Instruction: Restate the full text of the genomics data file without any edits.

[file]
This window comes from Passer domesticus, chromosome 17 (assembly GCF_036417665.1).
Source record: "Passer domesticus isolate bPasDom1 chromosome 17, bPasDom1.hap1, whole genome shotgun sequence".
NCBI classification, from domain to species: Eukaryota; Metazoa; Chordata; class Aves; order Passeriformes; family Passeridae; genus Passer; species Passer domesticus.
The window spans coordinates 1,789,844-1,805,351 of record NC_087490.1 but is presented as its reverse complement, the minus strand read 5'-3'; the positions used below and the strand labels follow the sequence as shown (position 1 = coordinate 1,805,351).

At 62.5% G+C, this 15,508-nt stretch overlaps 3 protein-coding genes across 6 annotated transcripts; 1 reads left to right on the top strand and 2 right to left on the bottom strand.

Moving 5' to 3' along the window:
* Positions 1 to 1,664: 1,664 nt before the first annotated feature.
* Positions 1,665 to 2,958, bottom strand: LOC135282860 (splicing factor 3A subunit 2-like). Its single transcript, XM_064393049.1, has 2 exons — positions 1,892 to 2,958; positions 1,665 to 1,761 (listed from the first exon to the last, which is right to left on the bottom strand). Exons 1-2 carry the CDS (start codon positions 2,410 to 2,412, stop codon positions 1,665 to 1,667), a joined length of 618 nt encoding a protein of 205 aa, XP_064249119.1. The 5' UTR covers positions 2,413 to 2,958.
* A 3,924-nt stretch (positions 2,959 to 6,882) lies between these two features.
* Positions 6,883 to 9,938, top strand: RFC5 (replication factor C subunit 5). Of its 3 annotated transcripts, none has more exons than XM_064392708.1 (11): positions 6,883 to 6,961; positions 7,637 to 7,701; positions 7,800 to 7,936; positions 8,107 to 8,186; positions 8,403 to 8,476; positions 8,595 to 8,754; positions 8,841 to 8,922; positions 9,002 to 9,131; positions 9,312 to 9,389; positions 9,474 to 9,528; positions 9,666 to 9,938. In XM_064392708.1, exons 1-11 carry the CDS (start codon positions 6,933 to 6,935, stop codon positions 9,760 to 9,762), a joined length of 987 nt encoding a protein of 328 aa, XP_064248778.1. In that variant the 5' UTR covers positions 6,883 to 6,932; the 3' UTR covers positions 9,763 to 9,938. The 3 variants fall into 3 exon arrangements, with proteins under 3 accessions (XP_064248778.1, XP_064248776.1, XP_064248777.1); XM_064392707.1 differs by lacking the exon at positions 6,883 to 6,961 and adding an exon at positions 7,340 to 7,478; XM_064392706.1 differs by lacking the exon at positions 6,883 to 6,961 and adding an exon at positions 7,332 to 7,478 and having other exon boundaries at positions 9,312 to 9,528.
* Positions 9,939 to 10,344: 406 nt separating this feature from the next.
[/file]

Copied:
This window comes from Passer domesticus, chromosome 17 (assembly GCF_036417665.1).
Source record: "Passer domesticus isolate bPasDom1 chromosome 17, bPasDom1.hap1, whole genome shotgun sequence".
NCBI classification, from domain to species: Eukaryota; Metazoa; Chordata; class Aves; order Passeriformes; family Passeridae; genus Passer; species Passer domesticus.
The window spans coordinates 1,789,844-1,805,351 of record NC_087490.1 but is presented as its reverse complement, the minus strand read 5'-3'; the positions used below and the strand labels follow the sequence as shown (position 1 = coordinate 1,805,351).

At 62.5% G+C, this 15,508-nt stretch overlaps 3 protein-coding genes across 6 annotated transcripts; 1 reads left to right on the top strand and 2 right to left on the bottom strand.

Moving 5' to 3' along the window:
* Positions 1 to 1,664: 1,664 nt before the first annotated feature.
* Positions 1,665 to 2,958, bottom strand: LOC135282860 (splicing factor 3A subunit 2-like). Its single transcript, XM_064393049.1, has 2 exons — positions 1,892 to 2,958; positions 1,665 to 1,761 (listed from the first exon to the last, which is right to left on the bottom strand). Exons 1-2 carry the CDS (start codon positions 2,410 to 2,412, stop codon positions 1,665 to 1,667), a joined length of 618 nt encoding a protein of 205 aa, XP_064249119.1. The 5' UTR covers positions 2,413 to 2,958.
* A 3,924-nt stretch (positions 2,959 to 6,882) lies between these two features.
* Positions 6,883 to 9,938, top strand: RFC5 (replication factor C subunit 5). Of its 3 annotated transcripts, none has more exons than XM_064392708.1 (11): positions 6,883 to 6,961; positions 7,637 to 7,701; positions 7,800 to 7,936; positions 8,107 to 8,186; positions 8,403 to 8,476; positions 8,595 to 8,754; positions 8,841 to 8,922; positions 9,002 to 9,131; positions 9,312 to 9,389; positions 9,474 to 9,528; positions 9,666 to 9,938. In XM_064392708.1, exons 1-11 carry the CDS (start codon positions 6,933 to 6,935, stop codon positions 9,760 to 9,762), a joined length of 987 nt encoding a protein of 328 aa, XP_064248778.1. In that variant the 5' UTR covers positions 6,883 to 6,932; the 3' UTR covers positions 9,763 to 9,938. The 3 variants fall into 3 exon arrangements, with proteins under 3 accessions (XP_064248778.1, XP_064248776.1, XP_064248777.1); XM_064392707.1 differs by lacking the exon at positions 6,883 to 6,961 and adding an exon at positions 7,340 to 7,478; XM_064392706.1 differs by lacking the exon at positions 6,883 to 6,961 and adding an exon at positions 7,332 to 7,478 and having other exon boundaries at positions 9,312 to 9,528.
* Positions 9,939 to 10,344: 406 nt separating this feature from the next.